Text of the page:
Malignancies of the Upper Gastrointestinal Tract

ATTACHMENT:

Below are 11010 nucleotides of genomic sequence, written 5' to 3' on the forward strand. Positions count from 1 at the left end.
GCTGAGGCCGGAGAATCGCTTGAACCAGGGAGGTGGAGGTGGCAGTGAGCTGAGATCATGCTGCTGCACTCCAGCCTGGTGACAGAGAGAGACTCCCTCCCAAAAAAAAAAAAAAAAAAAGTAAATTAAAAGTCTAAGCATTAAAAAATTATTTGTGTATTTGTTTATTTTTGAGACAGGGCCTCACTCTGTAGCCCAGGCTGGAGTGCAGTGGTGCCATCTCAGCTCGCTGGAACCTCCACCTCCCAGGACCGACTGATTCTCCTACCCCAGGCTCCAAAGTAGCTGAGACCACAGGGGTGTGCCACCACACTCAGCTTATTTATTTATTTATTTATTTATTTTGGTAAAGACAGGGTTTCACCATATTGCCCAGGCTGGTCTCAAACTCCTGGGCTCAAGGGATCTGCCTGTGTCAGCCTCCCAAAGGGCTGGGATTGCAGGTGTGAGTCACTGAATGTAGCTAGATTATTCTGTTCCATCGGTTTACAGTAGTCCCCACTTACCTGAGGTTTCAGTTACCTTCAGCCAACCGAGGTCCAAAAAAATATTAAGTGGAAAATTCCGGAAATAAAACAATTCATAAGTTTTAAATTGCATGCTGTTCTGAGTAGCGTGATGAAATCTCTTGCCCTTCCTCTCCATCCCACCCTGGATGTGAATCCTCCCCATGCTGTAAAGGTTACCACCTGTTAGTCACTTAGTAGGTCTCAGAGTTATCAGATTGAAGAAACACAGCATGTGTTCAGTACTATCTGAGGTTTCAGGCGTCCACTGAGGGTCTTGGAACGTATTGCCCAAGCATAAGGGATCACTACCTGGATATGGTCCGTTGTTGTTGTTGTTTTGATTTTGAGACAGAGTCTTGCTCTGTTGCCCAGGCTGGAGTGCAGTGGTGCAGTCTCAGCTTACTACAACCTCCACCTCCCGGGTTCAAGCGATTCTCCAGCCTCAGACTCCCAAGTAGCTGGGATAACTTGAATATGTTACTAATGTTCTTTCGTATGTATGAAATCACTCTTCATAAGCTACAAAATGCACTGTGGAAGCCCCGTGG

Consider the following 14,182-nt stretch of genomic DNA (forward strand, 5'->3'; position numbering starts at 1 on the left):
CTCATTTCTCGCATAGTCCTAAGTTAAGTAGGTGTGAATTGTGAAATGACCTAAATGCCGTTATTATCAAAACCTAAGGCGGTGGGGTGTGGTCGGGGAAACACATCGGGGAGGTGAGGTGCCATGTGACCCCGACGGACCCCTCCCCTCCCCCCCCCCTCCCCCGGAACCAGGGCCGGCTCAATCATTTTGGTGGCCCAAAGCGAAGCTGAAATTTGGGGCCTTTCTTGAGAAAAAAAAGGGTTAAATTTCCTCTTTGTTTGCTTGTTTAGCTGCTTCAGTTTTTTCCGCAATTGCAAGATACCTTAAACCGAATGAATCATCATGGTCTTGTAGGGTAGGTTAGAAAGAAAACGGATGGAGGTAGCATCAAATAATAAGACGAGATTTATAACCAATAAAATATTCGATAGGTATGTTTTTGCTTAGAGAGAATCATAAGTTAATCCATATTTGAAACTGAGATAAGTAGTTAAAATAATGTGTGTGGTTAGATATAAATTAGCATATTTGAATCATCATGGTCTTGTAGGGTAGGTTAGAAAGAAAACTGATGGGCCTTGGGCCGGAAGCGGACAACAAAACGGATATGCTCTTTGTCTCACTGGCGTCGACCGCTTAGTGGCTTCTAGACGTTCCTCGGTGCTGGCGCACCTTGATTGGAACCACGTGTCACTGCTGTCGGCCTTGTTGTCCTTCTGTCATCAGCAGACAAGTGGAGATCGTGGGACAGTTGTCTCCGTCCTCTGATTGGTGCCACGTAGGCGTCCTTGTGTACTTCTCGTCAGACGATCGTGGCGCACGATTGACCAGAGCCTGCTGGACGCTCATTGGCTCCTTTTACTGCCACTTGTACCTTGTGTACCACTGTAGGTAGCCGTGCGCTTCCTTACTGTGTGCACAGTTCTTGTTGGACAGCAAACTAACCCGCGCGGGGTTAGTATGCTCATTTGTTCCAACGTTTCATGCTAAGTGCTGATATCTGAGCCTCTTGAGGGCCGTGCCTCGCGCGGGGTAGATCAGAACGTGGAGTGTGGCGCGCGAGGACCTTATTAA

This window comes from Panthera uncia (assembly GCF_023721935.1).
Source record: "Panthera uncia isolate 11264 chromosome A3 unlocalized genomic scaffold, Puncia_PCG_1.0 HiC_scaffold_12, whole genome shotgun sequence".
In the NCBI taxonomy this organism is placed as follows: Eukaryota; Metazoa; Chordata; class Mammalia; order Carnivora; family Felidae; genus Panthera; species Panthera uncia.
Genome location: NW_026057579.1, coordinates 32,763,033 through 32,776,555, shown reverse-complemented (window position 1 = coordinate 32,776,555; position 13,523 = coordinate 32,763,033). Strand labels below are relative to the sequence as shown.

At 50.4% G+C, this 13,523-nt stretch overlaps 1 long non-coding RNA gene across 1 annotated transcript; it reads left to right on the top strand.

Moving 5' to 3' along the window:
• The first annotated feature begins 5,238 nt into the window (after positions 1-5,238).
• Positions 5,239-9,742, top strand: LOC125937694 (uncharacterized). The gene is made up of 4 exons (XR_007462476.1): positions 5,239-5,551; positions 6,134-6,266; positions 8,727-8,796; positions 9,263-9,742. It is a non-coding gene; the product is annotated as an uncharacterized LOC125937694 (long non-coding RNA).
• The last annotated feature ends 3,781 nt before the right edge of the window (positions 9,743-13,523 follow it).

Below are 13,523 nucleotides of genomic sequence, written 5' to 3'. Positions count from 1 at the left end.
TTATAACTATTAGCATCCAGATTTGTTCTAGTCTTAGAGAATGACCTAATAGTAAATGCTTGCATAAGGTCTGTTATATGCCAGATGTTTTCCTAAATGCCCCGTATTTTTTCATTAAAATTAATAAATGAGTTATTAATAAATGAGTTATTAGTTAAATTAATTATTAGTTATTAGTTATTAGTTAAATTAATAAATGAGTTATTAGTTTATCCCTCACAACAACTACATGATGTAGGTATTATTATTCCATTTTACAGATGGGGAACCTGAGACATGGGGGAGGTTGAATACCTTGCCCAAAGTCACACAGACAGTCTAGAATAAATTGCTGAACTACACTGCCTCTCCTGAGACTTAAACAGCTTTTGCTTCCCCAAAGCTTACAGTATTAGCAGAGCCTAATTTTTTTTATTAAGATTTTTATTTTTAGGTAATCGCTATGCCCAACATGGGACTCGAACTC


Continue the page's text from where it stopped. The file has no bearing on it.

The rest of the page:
Contrast-enhanced CT of chest and abdomen is the first-line procedure for staging of esophageal cancer. As CT is affected by a low accuracy in reliably detecting lymph node metastases, 18F-FDG PET/CT has a relevant additional contribution in this setting, although it cannot operate in distinguishing different T stages. Having been reported false-positive results in inflammatory/infective lesions, false-negative results, also at the level of lymph node metastases, may be related not only to little masses, but also to lesions showing a low FDG’s uptake . PET/CT plays an important implemental role in defining N stage, especially when analyzed together with endoscopic ultrasounds (EUS). Furthermore, also because of the complementary contribution of CT, 18F-FDG PET/CT is the best predictor of M stage, involving lungs and liver and, more rarely, pleura, muscles, and skeleton [2, 3]. For all the reasons above, 18F-FDG PET/CT may change the management in up of 38% of patients diagnosed with esophageal cancer , having the capability to upstage the disease in approximately 20% of the subjects with respect to CT/EUS, taken alone [2, 3]. Therefore, PET/CT may be considered mandatory in precluding highly destroying and expensive curative surgery, mainly in patients with a high probability of distant metastases, although negative at CT/EUS. From recent studies, the association of PET and EUS is emerging as more cost effective with respect to CT and EUS to decide the therapeutic strategy after diagnosis . More recently, a greater interest is growing on FDG’s capability to allow a “textural feature analysis,” based on the evaluation of intra-tumoral uptake’s heterogeneity. This information could define various patterns predicting a diverse response to chemoradiotherapy . Interesting results, mainly in the evaluation of T and locoregional disease, could also be achieved by PET/MRI; unfortunately, this new tool is negatively affected by high costs and scarce diffusion, creating difficulties in reaching a cost-effectiveness justifying its use in the clinical practice .
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